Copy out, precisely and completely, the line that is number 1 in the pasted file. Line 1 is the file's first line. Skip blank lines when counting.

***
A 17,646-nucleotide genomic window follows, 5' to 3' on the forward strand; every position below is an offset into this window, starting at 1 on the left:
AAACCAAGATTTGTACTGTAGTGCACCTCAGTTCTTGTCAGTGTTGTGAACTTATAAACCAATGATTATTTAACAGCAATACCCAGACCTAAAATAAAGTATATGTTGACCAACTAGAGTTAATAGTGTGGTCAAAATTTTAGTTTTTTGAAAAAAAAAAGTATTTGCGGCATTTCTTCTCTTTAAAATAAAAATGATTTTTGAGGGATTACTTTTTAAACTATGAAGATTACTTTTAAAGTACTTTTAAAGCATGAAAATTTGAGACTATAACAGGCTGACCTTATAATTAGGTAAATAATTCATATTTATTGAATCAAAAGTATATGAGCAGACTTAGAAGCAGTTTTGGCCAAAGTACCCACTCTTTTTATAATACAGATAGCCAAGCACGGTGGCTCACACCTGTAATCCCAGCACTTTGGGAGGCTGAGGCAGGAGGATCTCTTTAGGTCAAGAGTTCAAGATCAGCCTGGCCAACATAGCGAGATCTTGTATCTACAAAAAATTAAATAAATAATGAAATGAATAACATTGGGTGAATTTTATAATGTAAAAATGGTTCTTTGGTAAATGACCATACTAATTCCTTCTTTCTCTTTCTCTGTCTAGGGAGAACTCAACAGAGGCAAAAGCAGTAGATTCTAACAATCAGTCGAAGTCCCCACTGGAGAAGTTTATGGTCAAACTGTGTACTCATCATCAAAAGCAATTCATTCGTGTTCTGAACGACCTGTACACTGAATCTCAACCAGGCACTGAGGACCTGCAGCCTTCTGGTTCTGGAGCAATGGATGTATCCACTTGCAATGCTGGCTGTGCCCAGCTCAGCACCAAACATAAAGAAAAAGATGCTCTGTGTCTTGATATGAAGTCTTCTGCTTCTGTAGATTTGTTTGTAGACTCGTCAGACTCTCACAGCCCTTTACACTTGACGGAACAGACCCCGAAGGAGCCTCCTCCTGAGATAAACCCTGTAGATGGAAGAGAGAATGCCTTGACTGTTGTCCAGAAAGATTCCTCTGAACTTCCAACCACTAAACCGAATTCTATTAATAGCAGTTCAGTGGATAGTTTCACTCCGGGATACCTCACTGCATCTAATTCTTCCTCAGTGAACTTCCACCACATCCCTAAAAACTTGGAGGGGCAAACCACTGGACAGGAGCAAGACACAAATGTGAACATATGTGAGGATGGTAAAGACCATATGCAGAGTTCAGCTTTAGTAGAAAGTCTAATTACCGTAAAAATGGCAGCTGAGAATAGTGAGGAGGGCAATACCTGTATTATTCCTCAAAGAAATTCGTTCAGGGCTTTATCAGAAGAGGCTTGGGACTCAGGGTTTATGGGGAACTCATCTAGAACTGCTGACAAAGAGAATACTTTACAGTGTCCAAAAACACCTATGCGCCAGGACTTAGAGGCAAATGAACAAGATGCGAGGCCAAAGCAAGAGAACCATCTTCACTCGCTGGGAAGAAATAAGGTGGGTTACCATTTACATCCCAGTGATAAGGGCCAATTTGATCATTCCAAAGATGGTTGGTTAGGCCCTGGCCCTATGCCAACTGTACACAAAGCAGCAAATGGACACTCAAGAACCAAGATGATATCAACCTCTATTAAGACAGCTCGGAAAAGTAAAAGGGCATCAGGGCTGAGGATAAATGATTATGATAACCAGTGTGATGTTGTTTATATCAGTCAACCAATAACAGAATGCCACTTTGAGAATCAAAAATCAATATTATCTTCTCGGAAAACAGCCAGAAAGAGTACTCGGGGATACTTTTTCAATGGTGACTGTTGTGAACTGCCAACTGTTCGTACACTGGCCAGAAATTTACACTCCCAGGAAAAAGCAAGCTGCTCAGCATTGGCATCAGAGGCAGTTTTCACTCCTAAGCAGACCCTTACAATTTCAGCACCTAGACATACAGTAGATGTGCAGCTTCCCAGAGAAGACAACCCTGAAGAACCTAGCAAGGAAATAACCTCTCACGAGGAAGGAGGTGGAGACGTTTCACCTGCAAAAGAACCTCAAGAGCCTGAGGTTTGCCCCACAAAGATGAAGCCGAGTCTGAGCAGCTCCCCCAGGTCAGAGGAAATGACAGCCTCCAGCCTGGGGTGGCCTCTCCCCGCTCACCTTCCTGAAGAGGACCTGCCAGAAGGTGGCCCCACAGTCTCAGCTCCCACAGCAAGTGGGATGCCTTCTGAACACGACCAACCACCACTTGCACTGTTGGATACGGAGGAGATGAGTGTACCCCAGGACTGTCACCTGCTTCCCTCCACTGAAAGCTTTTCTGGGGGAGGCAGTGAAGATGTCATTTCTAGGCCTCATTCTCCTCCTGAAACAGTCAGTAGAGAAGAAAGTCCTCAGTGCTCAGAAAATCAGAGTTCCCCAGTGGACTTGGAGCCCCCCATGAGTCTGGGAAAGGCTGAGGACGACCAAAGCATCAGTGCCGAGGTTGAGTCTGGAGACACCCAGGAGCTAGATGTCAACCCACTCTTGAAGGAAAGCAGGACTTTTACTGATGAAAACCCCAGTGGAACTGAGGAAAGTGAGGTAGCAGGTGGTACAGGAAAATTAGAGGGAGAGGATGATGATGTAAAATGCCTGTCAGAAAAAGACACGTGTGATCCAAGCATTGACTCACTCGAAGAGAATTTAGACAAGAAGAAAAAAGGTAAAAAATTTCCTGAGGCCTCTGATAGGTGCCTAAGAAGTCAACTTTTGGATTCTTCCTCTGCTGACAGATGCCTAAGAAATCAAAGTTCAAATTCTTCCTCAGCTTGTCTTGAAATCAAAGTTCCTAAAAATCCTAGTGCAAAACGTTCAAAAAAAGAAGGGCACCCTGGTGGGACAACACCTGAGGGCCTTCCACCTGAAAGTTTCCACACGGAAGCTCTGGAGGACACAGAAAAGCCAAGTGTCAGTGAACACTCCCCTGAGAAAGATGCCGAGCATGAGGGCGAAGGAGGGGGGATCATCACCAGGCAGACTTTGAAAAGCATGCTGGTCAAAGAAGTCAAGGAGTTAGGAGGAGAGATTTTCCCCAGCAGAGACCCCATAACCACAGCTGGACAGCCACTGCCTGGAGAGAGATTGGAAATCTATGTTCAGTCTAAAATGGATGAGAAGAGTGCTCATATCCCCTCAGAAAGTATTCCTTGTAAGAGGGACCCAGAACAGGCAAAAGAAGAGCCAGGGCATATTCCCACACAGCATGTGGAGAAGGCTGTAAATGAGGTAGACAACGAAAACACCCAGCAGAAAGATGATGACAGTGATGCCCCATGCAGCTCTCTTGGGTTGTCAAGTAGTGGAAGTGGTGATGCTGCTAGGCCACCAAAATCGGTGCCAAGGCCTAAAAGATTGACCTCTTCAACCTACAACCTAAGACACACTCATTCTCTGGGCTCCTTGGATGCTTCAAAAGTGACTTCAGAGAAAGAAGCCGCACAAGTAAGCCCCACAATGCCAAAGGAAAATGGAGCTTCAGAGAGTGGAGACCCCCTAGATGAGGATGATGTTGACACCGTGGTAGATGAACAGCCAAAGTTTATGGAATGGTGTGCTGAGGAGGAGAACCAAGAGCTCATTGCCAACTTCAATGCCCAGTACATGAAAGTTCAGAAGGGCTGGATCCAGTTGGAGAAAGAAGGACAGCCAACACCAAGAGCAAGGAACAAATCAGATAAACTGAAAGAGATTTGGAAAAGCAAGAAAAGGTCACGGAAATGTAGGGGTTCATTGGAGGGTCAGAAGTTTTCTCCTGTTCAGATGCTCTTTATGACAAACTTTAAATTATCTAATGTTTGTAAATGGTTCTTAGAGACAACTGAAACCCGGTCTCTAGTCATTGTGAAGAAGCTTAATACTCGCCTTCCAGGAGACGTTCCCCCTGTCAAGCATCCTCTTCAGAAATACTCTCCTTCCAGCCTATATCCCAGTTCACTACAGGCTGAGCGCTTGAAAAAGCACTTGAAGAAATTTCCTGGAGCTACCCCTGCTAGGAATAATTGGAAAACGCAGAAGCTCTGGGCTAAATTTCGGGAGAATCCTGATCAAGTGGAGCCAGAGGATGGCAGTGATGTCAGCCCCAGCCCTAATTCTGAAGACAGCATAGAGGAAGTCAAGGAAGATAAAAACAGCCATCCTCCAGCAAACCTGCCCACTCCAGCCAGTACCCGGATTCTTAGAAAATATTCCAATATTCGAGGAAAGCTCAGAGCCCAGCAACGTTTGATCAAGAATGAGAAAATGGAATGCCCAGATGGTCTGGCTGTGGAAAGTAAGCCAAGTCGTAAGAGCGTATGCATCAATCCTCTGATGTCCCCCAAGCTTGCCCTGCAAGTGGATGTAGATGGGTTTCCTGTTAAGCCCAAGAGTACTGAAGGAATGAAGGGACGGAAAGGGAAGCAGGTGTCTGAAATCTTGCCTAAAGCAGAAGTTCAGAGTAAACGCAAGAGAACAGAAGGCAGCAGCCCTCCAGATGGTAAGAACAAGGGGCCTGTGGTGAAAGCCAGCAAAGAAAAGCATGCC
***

A 17,646-nucleotide genomic window follows, 5' to 3' on the forward strand; every position below is an offset into this window, starting at 1 on the left: